Speed up your code
Table of Contents
- Understanding performance
- Measuring performance
- Libraries and applications
- Speed up your testing
Transgressive Programming: the magic of breaking abstractions
Usually you want to stick to abstraction boundaries when coding. But for performance or debugging, you may need to deliberately break those boundaries.
Speed is situational: two websites, two orders of magnitude
How do you make your application fast? It depends every much on your particular case, as you’ll see in this example case study.
Optimizing your code is not the same as parallelizing your code
To make your Python code faster, start with optimizing single-threaded versions, then consider multiprocessing, and only then think about a cluster.
Memory location matters for performance
Performance is not just determined by how many CPU instructions your code runs; it’s also determined by your memory access patterns.
How vectorization speeds up your Python code
Vectorization allows you to speed up processing of homogeneous data in Python. Learn what it means, when it applies, and how to do it.
Where’s your bottleneck? CPU time vs wallclock time
Slow software performance may be due to CPU, I/O, locks, and more. Learn a quick heuristic to help you identify which it is.
Beyond cProfile: Choosing the right tool for performance optimization
There are different profilers you can use to measure Python performance. Learn about cProfile, sampling profilers, and logging, and when to use each.
Not just CPU: writing custom profilers for Python
Sometimes existing Python profilers aren’t enough: you need to measure something unusual. Learn how to write your own cProfile-based custom profiler.
Logging for scientific computing: debugging, performance, trust
Logging can help you understand and speed up your scientific computing code, and convince yourself and others that you can trust the results.
(Originally a PyCon 2019 talk—you can also watch a video)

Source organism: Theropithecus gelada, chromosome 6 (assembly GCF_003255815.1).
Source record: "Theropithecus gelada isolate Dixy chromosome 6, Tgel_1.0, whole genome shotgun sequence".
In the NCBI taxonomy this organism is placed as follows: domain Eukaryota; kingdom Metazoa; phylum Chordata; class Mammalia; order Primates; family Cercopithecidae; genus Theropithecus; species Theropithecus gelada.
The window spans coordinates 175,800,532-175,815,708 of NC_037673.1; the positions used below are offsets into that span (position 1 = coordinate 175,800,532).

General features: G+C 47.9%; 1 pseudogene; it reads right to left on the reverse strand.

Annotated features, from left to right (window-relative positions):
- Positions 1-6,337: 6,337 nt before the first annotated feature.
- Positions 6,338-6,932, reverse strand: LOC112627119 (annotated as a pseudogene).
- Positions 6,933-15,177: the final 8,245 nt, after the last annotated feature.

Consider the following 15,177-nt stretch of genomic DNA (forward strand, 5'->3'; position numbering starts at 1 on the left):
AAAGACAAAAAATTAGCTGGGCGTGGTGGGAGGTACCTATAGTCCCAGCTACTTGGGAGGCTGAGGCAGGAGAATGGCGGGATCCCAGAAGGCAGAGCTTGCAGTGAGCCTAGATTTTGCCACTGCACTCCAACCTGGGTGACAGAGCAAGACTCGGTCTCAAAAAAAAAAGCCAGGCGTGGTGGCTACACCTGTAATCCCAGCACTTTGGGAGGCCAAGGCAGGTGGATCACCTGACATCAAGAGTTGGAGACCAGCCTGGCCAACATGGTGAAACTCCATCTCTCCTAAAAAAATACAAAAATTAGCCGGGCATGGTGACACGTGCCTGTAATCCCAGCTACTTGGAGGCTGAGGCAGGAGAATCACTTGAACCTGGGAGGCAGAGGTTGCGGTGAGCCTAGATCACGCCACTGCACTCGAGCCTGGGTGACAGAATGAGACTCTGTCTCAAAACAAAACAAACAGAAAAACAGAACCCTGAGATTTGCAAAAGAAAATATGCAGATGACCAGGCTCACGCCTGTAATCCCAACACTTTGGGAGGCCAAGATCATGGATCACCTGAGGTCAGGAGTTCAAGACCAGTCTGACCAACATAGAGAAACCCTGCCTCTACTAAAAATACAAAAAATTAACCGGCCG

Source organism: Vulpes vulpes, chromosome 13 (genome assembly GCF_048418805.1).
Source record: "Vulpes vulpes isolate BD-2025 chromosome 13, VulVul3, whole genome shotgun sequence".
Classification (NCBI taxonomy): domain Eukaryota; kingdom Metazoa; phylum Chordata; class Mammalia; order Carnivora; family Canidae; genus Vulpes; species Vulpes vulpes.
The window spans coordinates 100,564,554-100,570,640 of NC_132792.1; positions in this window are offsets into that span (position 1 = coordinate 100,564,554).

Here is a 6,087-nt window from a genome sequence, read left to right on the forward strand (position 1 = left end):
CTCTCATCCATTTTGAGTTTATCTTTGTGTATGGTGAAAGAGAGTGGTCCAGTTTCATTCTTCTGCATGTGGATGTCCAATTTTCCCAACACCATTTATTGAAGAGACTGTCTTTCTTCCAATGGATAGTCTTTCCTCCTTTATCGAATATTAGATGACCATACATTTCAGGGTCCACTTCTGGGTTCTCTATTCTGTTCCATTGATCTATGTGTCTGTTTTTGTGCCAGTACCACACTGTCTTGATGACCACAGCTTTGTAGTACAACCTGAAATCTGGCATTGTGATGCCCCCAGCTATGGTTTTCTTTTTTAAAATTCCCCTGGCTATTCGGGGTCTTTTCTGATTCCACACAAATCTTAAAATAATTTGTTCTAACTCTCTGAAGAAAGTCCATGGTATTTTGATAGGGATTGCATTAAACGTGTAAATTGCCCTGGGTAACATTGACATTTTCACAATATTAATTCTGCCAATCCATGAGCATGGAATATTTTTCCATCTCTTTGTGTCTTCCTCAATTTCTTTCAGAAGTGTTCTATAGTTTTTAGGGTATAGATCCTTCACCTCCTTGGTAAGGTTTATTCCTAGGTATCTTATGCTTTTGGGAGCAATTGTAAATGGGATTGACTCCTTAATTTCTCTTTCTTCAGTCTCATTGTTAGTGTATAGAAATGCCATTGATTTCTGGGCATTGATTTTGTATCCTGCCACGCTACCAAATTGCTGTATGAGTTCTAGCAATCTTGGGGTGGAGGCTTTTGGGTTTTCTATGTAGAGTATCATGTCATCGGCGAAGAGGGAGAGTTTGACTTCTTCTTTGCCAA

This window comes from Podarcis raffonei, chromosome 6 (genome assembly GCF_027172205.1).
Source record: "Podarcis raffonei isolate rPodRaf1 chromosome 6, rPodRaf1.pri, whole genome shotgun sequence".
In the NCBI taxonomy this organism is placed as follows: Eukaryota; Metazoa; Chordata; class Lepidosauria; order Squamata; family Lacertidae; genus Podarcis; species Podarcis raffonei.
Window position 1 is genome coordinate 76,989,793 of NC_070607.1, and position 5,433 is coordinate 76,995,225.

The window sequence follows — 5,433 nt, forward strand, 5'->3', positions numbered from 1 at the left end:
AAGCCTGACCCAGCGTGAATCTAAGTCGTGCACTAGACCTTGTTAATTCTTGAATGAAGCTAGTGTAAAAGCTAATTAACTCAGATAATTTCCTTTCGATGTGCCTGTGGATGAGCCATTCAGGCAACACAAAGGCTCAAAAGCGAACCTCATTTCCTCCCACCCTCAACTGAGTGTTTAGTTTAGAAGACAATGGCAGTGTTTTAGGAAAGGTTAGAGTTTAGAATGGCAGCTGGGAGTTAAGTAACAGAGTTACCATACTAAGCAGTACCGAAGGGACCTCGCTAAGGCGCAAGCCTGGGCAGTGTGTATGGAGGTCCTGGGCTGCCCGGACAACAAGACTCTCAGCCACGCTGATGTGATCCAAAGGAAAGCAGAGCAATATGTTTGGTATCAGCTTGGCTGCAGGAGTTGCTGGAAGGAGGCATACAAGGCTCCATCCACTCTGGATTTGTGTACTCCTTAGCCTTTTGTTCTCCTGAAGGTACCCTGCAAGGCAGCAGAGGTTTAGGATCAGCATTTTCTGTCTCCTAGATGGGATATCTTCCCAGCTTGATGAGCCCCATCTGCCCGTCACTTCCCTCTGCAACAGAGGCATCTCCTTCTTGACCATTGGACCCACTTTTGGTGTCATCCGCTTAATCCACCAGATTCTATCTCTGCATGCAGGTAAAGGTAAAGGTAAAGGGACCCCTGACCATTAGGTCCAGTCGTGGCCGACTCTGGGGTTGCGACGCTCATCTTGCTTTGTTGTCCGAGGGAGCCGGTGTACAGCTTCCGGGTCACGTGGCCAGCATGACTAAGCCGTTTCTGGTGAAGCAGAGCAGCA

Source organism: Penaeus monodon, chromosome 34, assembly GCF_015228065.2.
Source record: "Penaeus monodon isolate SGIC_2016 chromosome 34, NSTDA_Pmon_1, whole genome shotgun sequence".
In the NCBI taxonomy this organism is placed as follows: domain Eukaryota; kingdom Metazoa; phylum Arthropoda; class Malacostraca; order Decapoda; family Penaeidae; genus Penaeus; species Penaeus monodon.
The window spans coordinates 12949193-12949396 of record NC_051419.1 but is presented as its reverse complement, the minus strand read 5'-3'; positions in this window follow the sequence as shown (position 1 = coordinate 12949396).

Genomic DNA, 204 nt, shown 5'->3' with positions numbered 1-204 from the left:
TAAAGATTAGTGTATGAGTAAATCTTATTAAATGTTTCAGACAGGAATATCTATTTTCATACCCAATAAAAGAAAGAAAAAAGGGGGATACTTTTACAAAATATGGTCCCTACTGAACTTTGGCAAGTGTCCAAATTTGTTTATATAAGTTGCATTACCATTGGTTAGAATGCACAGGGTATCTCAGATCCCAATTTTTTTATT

CI for performance: Reliable benchmarking in noisy environments
Running performance benchmarks can result in noise drowning out the signal. Learn how to get reliable performance benchmarks with Cachegrind.
Docker can slow down your code and distort your benchmarks
In theory, Docker containers have no performance overhead. In practice, they can actually slow down your code and distort performance measurements.
Creating a better flamegraph visualization
Flamegraphs are a great way to visualize performance and memory bottlenecks, but with a little tweaking, you can make them even more useful.
Why your multiprocessing Pool is stuck (it’s full of sharks!)
On Linux, the default configuration of Python’s multiprocessing library can lead to deadlocks and brokenness. Learn why, and how to fix it.
The Parallelism Blues: when faster code is slower
By default NumPy uses multiple CPUs for certain operations. But sometimes parallelism can actually slow down your code.
Libraries and applications
Choosing a faster JSON library for Python
There are multiple JSON encoding/decoding libraries available for Python. Learn how you can choose the fastest for your particular use case.
All Pythons are slow, but some are faster than others
Python on Ubuntu is not the same speed as Python in the
pythonDocker image. So I ran some benchmarks, so you can pick the fastest.
The hidden performance overhead of Python C extensions
A compiled language like Rust or C is a lot faster than Python, with some caveats. Learn about the hidden overhead you’ll need to overcome.
Cython, Rust, and more: choosing a language for Python extensions
You can write Python extensions with Cython, Rust, and many other tools. Learn which one you should use, depending on your particular needs.
Speed up your testing
Fast tests for slow services: why you should use verified fakes
Sometimes your Python tests need to talk to something slow and not under your control. Learn how to write fast and realistic tests, without resorting to mocks.
Why Pylint is both useful and unusable, and how you can use it
You want to find bugs in your Python code before as you write your code. PyLint is a great tool for this, but it has some problems you’ll need to work around.
Stuck with slow tests? Speed up your feedback loop
Sometimes you can’t speed up your Python test suite. What you can do, however, is find failures faster with linters, partial testing, and more.
When your CI is taking forever on AWS, it might be EBS
When running tests or builds on AWS, a bad EBS configuration can slow everything down; learn how to identify the problem and speed up your build.
Realistic, easy, and fast enough: database tests with Docker
Realistic tests require a real database—but that can be difficult and slow. But Docker makes it simple, and some tweaks can make faster.
When C extensions crash: easier debugging for your Python application
If your Python test suite segfaults in C code, debugging is difficult. But an easy configuration tweak can help you pinpoint the responsible code.
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Fil4prod: Always-on performance and memory profiling for production batch jobs ($)
If your production data processing batch jobs are running too slowly, using too much memory, or costing too much, you need to understand why. Fil4prod is an always-on, production-grade profiler you can use to get immediate insights into your code’s bottlenecks.